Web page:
Learning to love intentionally when your loved one is hardest to love
Ask any new caregiver and they’ll likely tell you that nothing is more overwhelming than learning a loved one has dementia and now needs their help in ways they’d never expected and certainly hadn’t anticipated.Dementia has this uncanny knack of choosing the unsuspecting and ill-prepared.
And until you’ve walked in the shoes of a dementia caregiver, you’ll never fully grasp the all-encompassing disruption to life as you knew it–the indecision, the conflict between what you know is real and what your loved one perceives, and even the resentment for this new life you’ve been handed.
There’ll betimes when you’ll want to leap off this new path you’re on, charging in the opposite direction to escape the torturous daily changes you’ve been (or soon will be)witnessing from your loved one.How many times did I?
And how many times do I wish now that I could go back? What would I give to change that one regretful interaction (or three) I had with my mother?Those times when I was so busy being task master and savior-from-small-catastrophes that I forgot to laugh? Or when I acted loving but felt anything but that?
Those times when she was the most unlovable, firing accusations and behaving in ways the mother who raised me never would have–were also the times she was the most frightened and confused. In her mind, every bit of power she had in her life was now taken from her by her daughter, and she lashed out. And what did I do? I rationalized. I denied. And I defended myself to her. All mistakes common to the newly indoctrinated caregiver. It was only when I truly saw my mother for the person she was,by practicing empathy and compassion,that I was able to feel my genuine love return, and it’s those memories I cling to now.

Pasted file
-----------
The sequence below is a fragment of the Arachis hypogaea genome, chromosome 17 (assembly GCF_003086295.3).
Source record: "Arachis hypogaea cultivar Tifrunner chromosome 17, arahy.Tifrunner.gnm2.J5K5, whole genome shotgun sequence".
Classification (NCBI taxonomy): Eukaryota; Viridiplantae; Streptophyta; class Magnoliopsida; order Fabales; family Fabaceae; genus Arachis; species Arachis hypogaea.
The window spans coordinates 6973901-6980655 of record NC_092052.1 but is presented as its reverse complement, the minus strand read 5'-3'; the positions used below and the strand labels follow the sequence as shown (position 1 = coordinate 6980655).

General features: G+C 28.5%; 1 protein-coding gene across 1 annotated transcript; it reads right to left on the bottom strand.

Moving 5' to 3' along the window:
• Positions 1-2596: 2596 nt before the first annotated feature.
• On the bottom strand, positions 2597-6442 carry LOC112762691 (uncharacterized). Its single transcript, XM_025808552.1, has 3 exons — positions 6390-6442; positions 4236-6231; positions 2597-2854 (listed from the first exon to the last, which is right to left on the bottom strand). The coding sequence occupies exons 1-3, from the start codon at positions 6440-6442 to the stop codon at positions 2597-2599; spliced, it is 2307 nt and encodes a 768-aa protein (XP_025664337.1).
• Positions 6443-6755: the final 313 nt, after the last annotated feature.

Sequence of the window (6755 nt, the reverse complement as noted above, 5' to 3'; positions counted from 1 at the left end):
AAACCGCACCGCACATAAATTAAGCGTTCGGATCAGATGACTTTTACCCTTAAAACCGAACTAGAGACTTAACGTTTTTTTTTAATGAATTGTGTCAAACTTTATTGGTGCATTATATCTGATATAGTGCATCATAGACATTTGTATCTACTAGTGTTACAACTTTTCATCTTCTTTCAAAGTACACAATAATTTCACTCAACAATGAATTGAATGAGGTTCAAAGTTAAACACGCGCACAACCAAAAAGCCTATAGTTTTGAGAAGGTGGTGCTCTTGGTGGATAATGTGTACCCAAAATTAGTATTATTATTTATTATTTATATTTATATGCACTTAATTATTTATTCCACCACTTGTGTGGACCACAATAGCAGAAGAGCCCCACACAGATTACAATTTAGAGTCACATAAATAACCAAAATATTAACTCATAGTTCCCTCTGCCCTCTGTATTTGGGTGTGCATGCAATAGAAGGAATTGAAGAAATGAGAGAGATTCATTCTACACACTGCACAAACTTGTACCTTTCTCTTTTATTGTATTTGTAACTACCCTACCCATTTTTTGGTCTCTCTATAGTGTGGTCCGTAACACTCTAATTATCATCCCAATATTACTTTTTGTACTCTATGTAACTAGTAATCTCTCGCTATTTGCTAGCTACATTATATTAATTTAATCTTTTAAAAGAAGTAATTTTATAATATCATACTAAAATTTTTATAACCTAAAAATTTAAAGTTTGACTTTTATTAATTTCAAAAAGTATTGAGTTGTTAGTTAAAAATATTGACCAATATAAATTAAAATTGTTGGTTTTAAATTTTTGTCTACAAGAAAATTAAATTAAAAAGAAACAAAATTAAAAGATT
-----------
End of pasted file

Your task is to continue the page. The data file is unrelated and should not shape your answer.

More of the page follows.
I’ve come to realize that there are so many small ways to give love and even more ways to show it. And dementia or not, they know. They hear it in your voice. They see it in your expressions.It takes practice when they’re firing tennis balls at your head, but you’ll get plenty of practice –sometimes in one sitting.
It was the “after” that was hardest on me–after she’d gone. No more chances for another do-over. The time to make those changes is now, while you’re still walking on this path with your loved one, and so worth it.
Carolyn Birrell retired to Bonners Ferry, ID, after having spent 20 years in Atlanta, GA, where she worked for the American Cancer Society National Headquarters and then as a real estate agent. Soon after her move, she relocated her aging mother to be near her and spent the next eight years caring for her while learning “all things dementia.”
She began writing initially to help her make sense of her mother’s early-stage dementia and the terrifying behaviors that came with it. It didn’t take her long to realize she’d been writing the very book she’d been searching for – the one that not only tells one woman’s story of traveling down her mother’s path into dementia from its beginning to its inevitable end, but also helps others who are struggling to keep pace with their own loved one and desperately needing help. These days you can usually find her pulling weeds, plucking strings on her ukulele, or on her paddleboard. “Walking with Fay” can be found at www.carolynbirrell.com, on Amazon, or anywhere you buy books.